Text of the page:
According to Albert Einstein’s theory of general relativity, black holes are uninhabitable chasms of space-time that end in a “singularity,” or a mass of infinite density. It’s a place so bleak that even the laws of physics break down there. But what if black holes aren’t so forbidding? What if they are instead some kind of intergalactic stargate, or maybe even a passageway into a whole other universe?

It may sound like the premise for a clever science-fiction movie, but new calculations by quantum physicists now suggest that the stargate idea might actually be the better theory. According to the startling new results, black holes do not culminate in a singularity. Rather, they represent “portals to other universes,” reports New Scientist.

This new theory is based on a concept known as ‘loop quantum gravity’ (or LQG). It was first formulated as a way of merging standard quantum mechanics and standard general relativity, in order to remedy incompatibilities between the two fields. Basically, LQG proposes that spacetime is granular, or atomic, in nature; It is made up of miniscule, indivisible chunks about the same size as the Planck length — which roughly amounts to 10-35 meters in size.

Researchers Jorge Pullin from Lousiana State University, and Rodolfo Gambini from the University of the Republic in Montevideo, Uruguay, crunched the numbers to see what would happen inside a black hole under the parameters of LQG. What they found was far different from what happens according to general relativity alone: there was no singularity. Instead, just as the black hole began to squeeze tight, it suddenly loosened its grip again, as if a door was being opened.

It might help to conceptualize exactly what this means if you imagine yourself traveling into a black hole. Under general relativity, falling into a black hole is, in some ways, much like falling into a very deep pit that has a bottom, only instead of hitting the bottom, you get pressed into a single point — a singularity — of infinite density. With both the deep pit and the black hole, there is no “other side.” The bottom stops your fall through the pit, and the singularity “stops” your fall through the black hole (or at least, at the singularity it no longer makes sense to say you’re “falling”).

Your experience would be much different traveling into a black hole according to LQG, however. At first you might not notice the difference: gravity would increase rapidly. But just as you were nearing what ought to be the black hole’s core — just as you’re expecting to be squashed into the singularity — gravity would instead begin to decrease. It would be as if you were swallowed, only to be spit out on the other side.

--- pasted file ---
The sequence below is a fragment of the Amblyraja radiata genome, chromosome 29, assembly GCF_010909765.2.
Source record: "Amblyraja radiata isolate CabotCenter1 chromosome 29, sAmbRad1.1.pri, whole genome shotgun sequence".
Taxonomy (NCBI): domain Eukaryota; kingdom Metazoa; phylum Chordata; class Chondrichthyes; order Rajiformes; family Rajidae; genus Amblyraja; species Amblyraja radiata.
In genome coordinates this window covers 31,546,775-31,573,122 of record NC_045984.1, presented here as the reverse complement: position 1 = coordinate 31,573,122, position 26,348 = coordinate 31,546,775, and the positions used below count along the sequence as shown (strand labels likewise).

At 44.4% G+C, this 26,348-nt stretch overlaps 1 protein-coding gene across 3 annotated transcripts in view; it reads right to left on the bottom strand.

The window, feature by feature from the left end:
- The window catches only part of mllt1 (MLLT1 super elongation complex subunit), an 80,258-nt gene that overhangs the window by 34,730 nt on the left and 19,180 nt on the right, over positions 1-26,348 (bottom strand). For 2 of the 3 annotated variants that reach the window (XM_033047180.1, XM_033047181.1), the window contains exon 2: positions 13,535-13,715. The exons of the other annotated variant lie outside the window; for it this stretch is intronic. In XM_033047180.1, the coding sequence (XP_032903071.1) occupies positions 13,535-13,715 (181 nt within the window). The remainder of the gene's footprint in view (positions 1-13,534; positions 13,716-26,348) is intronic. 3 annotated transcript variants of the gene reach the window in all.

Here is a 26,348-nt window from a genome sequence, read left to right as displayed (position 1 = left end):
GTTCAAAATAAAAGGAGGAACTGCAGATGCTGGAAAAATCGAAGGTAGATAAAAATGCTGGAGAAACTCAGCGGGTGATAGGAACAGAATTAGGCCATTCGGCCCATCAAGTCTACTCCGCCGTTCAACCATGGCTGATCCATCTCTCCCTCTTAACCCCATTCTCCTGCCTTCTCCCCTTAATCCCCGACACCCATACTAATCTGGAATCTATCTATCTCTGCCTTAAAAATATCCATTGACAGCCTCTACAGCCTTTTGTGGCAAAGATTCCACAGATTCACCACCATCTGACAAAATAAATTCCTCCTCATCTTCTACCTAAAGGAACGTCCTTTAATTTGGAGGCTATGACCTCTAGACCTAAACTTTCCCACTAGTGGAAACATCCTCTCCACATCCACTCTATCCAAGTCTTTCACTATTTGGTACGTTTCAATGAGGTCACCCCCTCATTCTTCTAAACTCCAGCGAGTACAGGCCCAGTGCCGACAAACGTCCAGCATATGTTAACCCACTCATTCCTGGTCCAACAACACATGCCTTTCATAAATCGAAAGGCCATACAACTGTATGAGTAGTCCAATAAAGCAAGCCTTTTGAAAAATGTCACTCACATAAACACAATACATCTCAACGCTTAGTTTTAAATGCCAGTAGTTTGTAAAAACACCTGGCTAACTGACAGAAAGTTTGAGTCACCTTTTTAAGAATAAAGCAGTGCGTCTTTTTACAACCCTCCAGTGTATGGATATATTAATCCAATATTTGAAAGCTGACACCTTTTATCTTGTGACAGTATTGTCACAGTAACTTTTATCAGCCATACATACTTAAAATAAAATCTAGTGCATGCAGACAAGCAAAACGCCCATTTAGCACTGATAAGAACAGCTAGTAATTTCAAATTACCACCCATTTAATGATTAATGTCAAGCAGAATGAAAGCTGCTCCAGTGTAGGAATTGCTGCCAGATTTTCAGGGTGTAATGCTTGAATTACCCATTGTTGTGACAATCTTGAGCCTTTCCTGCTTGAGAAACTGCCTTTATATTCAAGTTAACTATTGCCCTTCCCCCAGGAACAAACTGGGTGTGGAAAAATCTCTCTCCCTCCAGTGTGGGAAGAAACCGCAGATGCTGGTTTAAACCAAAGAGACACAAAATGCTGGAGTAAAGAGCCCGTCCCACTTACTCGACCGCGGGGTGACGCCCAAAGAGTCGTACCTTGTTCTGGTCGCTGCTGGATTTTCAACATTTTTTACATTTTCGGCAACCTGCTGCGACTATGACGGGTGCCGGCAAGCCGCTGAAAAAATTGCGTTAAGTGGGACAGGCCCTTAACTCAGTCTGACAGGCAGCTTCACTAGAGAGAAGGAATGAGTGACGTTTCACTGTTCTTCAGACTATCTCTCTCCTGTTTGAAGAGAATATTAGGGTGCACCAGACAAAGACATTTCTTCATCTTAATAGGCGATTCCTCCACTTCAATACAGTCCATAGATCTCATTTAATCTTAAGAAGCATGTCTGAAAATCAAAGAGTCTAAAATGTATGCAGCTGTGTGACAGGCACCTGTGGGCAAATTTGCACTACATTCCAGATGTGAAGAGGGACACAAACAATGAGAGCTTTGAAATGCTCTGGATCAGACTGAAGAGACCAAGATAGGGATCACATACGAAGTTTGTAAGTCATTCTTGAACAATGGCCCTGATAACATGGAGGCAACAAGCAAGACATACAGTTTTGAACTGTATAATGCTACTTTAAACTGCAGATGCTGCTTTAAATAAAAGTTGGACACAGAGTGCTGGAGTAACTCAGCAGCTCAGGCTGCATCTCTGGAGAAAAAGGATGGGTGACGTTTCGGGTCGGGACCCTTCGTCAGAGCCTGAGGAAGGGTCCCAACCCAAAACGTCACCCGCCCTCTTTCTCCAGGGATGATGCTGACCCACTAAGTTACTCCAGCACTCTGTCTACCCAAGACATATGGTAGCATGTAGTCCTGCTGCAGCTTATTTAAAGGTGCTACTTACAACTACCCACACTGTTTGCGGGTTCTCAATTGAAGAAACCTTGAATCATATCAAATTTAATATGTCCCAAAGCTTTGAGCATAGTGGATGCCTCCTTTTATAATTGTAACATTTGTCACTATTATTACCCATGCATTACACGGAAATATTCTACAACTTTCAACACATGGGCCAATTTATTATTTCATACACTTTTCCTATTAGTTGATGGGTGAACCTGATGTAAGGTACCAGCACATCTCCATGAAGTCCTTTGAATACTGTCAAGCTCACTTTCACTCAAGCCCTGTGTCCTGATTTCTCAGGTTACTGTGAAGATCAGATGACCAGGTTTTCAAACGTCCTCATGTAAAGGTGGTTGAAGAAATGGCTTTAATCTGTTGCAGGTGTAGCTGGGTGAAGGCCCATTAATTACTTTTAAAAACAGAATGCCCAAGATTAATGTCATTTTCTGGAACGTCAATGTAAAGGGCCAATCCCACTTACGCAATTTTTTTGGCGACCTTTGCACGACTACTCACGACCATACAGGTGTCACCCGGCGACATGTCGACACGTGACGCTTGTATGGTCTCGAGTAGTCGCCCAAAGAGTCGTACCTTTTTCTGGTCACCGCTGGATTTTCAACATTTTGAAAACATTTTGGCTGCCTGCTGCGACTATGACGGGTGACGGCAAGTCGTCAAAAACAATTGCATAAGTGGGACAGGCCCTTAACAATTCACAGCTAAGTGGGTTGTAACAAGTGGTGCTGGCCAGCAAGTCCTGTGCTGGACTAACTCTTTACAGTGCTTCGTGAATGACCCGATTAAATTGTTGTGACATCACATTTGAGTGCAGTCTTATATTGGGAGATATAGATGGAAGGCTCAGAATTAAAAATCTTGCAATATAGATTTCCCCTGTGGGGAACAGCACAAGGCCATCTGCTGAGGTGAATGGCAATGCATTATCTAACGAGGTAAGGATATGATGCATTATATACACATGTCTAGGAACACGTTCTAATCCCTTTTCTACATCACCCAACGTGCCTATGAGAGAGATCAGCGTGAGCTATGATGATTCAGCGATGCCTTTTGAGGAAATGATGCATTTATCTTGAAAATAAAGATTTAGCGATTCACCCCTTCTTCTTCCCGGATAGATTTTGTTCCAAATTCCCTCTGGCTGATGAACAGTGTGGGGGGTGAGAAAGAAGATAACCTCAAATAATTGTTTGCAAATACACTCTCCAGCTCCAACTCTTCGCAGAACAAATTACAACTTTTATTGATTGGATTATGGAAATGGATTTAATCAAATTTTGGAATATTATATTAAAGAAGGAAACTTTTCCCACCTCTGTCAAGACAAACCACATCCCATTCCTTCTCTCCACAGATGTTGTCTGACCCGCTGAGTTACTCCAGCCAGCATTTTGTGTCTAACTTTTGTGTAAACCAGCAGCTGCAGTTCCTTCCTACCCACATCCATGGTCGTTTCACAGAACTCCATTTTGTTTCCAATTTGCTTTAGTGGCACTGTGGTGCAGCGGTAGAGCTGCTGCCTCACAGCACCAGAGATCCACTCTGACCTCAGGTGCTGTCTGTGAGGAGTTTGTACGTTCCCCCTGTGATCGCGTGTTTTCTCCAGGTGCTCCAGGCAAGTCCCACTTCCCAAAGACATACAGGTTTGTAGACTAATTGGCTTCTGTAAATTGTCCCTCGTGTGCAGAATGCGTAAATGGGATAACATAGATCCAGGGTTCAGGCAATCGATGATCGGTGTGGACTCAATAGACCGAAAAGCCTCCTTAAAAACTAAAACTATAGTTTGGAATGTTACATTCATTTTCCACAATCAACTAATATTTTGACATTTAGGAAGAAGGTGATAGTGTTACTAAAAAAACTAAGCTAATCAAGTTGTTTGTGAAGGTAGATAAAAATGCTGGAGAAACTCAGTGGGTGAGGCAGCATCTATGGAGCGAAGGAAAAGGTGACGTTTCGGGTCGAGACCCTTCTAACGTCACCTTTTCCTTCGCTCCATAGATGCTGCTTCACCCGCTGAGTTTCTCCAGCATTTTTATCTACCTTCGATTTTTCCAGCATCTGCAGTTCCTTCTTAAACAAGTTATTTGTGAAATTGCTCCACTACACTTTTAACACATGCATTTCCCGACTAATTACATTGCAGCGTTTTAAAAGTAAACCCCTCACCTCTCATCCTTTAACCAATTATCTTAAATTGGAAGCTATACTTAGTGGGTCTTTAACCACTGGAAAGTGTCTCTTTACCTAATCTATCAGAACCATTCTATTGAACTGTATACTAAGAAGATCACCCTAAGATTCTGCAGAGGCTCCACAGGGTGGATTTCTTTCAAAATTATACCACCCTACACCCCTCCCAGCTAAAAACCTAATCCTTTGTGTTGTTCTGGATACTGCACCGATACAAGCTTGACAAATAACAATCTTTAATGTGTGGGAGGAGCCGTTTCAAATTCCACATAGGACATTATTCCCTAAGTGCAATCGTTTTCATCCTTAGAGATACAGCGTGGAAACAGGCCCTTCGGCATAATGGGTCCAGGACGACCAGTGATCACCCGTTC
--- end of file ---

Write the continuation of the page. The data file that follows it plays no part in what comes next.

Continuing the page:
In other words, LQG black holes are less like holes and more like tunnels, or passageways. But passageways to where? According to the researchers, they could be shortcuts to other parts of our universe. Or they could be portals to other universes entirely.

Interestingly, this same principle can be applied to the Big Bang. According to conventional theory, the Big Bang started with a singularity. But if time is rewound according to LQG instead, the universe does not begin with a singularity. Rather, it collapses into a sort of tunnel, which leads into another, older universe. This has been used as evidence for one of the Big Bang’s competing theories: the Big Bounce.

Scientists don’t have enough evidence to decide whether this new theory is actually true, but LQG does have one thing going for it: it’s more beautiful. Or rather, it avoids certain paradoxes that conventional theories do not. For instance, it avoids the black hole information paradox. According to relativity, the singularity inside a black hole operates as a sort of firewall, which means that information that gets swallowed by the black hole gets lost forever. Information loss, however, is not possible according to quantum physics.

Since LQG black holes have no singularity, that information need not be lost.

“Information doesn’t disappear, it leaks out,” said Jorge Pullin.


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Redefining Black Holes

According to Stephen Hawking, we’ve got black holes all wrong

As far as we are concerned, a black hole is a structure in space with an event horizon past which no light or matter can escape and ends up being devoured. Hawking is proposing that instead of having a clear ’event horizon’, black holes actually have an ’apparent horizon’ which constantly fluctuates due to quantum effects. 

One of the nifty consequences of this theorised model is that it resolves the firewall paradox which can be easily explained by considering an unfortunate astronaut falling into the event horizon of a black hole (RIP Mr. Astro).

Classical physics tells us that this poor soul would be stretched out and spaghettified (yes, this is a real word) until being crushed at the infinitely dense core. Quantum theory, however, suggests that the event horizon of a black hole would be a highly energetic reason and would act as a ‘firewall’ causing the astronaut to be burned to a crisp.